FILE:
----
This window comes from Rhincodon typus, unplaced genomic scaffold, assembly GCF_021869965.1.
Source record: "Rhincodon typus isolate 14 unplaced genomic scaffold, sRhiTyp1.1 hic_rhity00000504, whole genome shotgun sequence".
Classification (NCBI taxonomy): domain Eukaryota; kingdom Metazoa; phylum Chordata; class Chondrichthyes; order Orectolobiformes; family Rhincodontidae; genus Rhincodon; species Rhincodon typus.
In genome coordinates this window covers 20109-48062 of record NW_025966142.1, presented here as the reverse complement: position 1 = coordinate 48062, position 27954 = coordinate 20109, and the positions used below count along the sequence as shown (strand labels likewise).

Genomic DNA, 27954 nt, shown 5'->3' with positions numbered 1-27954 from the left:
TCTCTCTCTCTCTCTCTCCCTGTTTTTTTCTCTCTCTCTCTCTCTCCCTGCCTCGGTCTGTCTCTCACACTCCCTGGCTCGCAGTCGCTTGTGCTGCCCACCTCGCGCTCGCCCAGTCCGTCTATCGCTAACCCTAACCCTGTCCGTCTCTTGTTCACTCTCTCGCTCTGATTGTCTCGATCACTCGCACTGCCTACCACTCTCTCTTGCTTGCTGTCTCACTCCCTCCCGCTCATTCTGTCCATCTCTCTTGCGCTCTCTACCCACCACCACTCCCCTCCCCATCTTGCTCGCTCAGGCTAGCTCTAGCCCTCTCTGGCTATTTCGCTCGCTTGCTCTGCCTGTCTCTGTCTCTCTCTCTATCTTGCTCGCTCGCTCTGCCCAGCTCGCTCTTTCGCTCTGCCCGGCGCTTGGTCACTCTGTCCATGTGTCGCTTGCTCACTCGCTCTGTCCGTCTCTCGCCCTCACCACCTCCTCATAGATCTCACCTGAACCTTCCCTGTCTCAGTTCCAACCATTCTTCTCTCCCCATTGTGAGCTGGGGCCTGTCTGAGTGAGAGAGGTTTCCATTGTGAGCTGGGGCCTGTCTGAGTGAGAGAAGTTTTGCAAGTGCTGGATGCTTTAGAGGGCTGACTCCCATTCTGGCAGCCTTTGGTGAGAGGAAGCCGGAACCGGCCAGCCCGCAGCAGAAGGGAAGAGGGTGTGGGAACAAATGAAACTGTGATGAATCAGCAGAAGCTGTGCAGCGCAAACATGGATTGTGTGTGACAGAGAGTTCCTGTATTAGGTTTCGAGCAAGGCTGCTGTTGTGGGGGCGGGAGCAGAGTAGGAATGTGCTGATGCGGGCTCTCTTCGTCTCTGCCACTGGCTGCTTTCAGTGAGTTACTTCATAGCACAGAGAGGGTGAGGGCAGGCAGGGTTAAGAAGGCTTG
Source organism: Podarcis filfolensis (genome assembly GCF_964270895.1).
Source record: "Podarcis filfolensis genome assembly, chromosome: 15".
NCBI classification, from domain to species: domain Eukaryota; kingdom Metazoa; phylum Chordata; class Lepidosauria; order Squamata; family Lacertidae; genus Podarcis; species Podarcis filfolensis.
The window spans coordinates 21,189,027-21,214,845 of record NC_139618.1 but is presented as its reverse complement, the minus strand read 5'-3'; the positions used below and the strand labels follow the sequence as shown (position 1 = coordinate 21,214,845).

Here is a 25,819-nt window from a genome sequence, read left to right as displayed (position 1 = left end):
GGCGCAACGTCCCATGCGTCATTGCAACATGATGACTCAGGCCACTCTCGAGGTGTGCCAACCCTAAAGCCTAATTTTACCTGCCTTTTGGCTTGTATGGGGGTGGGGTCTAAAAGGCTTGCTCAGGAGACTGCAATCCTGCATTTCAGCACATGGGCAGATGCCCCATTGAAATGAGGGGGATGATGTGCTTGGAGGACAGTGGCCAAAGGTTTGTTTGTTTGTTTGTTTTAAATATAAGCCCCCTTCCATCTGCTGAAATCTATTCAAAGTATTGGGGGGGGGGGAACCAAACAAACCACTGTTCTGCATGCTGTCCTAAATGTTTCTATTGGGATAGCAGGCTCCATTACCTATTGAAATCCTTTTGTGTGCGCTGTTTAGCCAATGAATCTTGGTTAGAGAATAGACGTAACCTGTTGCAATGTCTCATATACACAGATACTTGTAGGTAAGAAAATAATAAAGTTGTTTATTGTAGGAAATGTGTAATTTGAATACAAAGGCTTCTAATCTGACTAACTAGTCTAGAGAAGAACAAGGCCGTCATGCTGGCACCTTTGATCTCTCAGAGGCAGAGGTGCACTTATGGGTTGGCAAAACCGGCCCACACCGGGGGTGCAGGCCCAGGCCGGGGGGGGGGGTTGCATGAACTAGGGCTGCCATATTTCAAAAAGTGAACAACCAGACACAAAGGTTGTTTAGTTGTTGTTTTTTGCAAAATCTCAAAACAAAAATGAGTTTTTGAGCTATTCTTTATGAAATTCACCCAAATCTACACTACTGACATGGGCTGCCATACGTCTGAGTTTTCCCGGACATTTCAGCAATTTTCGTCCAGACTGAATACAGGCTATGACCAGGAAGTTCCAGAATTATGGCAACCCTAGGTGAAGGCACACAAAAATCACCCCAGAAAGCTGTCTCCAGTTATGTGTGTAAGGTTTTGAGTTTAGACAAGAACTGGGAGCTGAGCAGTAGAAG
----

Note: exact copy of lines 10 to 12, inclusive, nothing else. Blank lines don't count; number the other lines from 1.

The window spans coordinates 21,189,027-21,214,845 of record NC_139618.1 but is presented as its reverse complement, the minus strand read 5'-3'; the positions used below and the strand labels follow the sequence as shown (position 1 = coordinate 21,214,845).

Here is a 25,819-nt window from a genome sequence, read left to right as displayed (position 1 = left end):
GGCGCAACGTCCCATGCGTCATTGCAACATGATGACTCAGGCCACTCTCGAGGTGTGCCAACCCTAAAGCCTAATTTTACCTGCCTTTTGGCTTGTATGGGGGTGGGGTCTAAAAGGCTTGCTCAGGAGACTGCAATCCTGCATTTCAGCACATGGGCAGATGCCCCATTGAAATGAGGGGGATGATGTGCTTGGAGGACAGTGGCCAAAGGTTTGTTTGTTTGTTTGTTTTAAATATAAGCCCCCTTCCATCTGCTGAAATCTATTCAAAGTATTGGGGGGGGGGGAACCAAACAAACCACTGTTCTGCATGCTGTCCTAAATGTTTCTATTGGGATAGCAGGCTCCATTACCTATTGAAATCCTTTTGTGTGCGCTGTTTAGCCAATGAATCTTGGTTAGAGAATAGACGTAACCTGTTGCAATGTCTCATATACACAGATACTTGTAGGTAAGAAAATAATAAAGTTGTTTATTGTAGGAAATGTGTAATTTGAATACAAAGGCTTCTAATCTGACTAACTAGTCTAGAGAAGAACAAGGCCGTCATGCTGGCACCTTTGATCTCTCAGAGGCAGAGGTGCACTTATGGGTTGGCAAAACCGGCCCACACCGGGGGTGCAGGCCCAGGCCGGGGGGGGGGGTTGCATGAACTAGGGCTGCCATATTTCAAAAAGTGAACAACCAGACACAAAGGTTGTTTAGTTGTTGTTTTTTGCAAAATCTCAAAACAAAAATGAGTTTTTGAGCTATTCTTTATGAAATTCACCCAAATCTACACTACTGACATGGGCTGCCATACGTCTGAGTTTTCCCGGACATTTCAGCAATTTTCGTCCAGACTGAATACAGGCTATGACCAGGAAGTTCCAGAATTATGGCAACCCTAGGTGAAGGCACACAAAAATCACCCCAGAAAGCTGTCTCCAGTTATGTGTGTAAGGTTTTGAGTTTAGACAAGAACTGGGAGCTGAGCAGTAGAAG